A Lot Can Happen In Just Three Days

The Son is Always There
Photo by Sherri Woodbridge

It was three days later. Three days after they had laid him behind the stone that everyone said would take at least six men to move, most likely more.

Three days after he had told his closest friends he would be back. Three days after his would-be, so-called followers asked for his blood to pay for crimes he didn’t commit.

Three days. A lot can happen in three days but in this town not much was happening. People were quiet. Afraid. Despairing. Hopeless. In hiding. Unaware.

Quiet for the uproar had subsided. It was believed the cause was now gone. But, a lot can happen in three days no matter how quiet it may seem.

People were afraid. Afraid of what might or never might be. Afraid of being connected. Afraid of being disconnected. But – a lot of connection can be lost but a lot of connection can also be restored in just three days.

People were in despair and void of hope. Despairing over what they had once hoped for because what they had once hoped for now seemed forever gone. But – despair can give birth to hope and hope can give birth to life in just three days.

People feared for their lives, afraid of being put to death for something they once thought would save them. They were unaware of what was happening in those three days.

Three days and the One who gave hope that led to despair had other plans that third day. Plans other than watching three devoted women prepare a body for burial. Three women who were making their way to a tomb that no longer held the One which they sought. Three women who walked quietly. Three women who seemed to have misplaced their hope. Three women who stopped, cheeks wet from fresh fallen tears, to discuss how they were going to move the stone just yards before them. The stone that covered the entrance to the tomb where the body of their beloved laid. The body they had come to prepare for burial.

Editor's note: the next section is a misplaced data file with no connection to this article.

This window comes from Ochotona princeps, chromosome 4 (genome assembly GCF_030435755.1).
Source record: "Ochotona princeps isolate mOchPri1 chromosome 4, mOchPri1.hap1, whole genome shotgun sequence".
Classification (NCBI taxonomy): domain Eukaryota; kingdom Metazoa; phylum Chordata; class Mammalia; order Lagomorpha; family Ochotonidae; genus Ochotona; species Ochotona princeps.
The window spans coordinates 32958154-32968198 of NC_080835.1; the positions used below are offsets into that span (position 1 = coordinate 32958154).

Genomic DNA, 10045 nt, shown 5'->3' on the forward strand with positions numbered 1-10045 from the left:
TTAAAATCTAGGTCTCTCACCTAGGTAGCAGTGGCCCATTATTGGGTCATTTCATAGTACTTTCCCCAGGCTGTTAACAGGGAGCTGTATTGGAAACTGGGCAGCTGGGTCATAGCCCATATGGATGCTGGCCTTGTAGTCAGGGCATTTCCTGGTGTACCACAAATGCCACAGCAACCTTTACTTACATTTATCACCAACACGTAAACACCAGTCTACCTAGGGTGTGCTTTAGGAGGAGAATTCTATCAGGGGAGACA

Fresh tears fell again for though they are ready to prepare the body of the one they love, the three women are unprepared in strength and all their pondering won’t help. They know they cannot move the stone. Still, they step those extra feet, one foot in front of the other, and they approach the tomb.

The stone is not there.

The tomb is open.

As Dr. David Jeremiah said in so many words, have you ever wondered if the stone had not necessarily been opened for the Beloved to walk out of but for us to step into? For us to see that He was not there? For us to see such a miracle for ourselves? The miracle of the empty tomb?

The women listened to the angel who stood waiting at the entrance of the tomb. Three women who had spent their morning walking a quiet, sorrowful journey to do a grievous task. Waiting to give them cause to renew their faith and a reason to dispel their fears.

For three days they had wept. For three days they were lost, alone, and despairing. But then came the third day and instead of finding a body waiting for burial, they found hope anew in an empty tomb. Hope that beckoned them to come, see for themselves that what their Beloved tried to make them understand days, weeks, months earlier – it had now come to pass.

Death could not defeat Him. Hell could not hold Him back. Fear was conquered through faith and despair was laid to waste through death. It was finished.

A lot can happen in just three days.

In the Midst of Sorrow and Suffering

 A man is taken to the ER for breathing issues and is looked after in the ER and sent home the same night. After being at home for a time, he has breathing problems again, this time accompanied by a headache. He closes his eyes to get some rest and passes quietly that evening in his sleep.

A young woman is making wedding plans, only to come home the other evening and find that her fiancé has taken his life.

A mom, 32, goes to ER for the flu. She is a wife and mother of two little girls under three years. She never went home.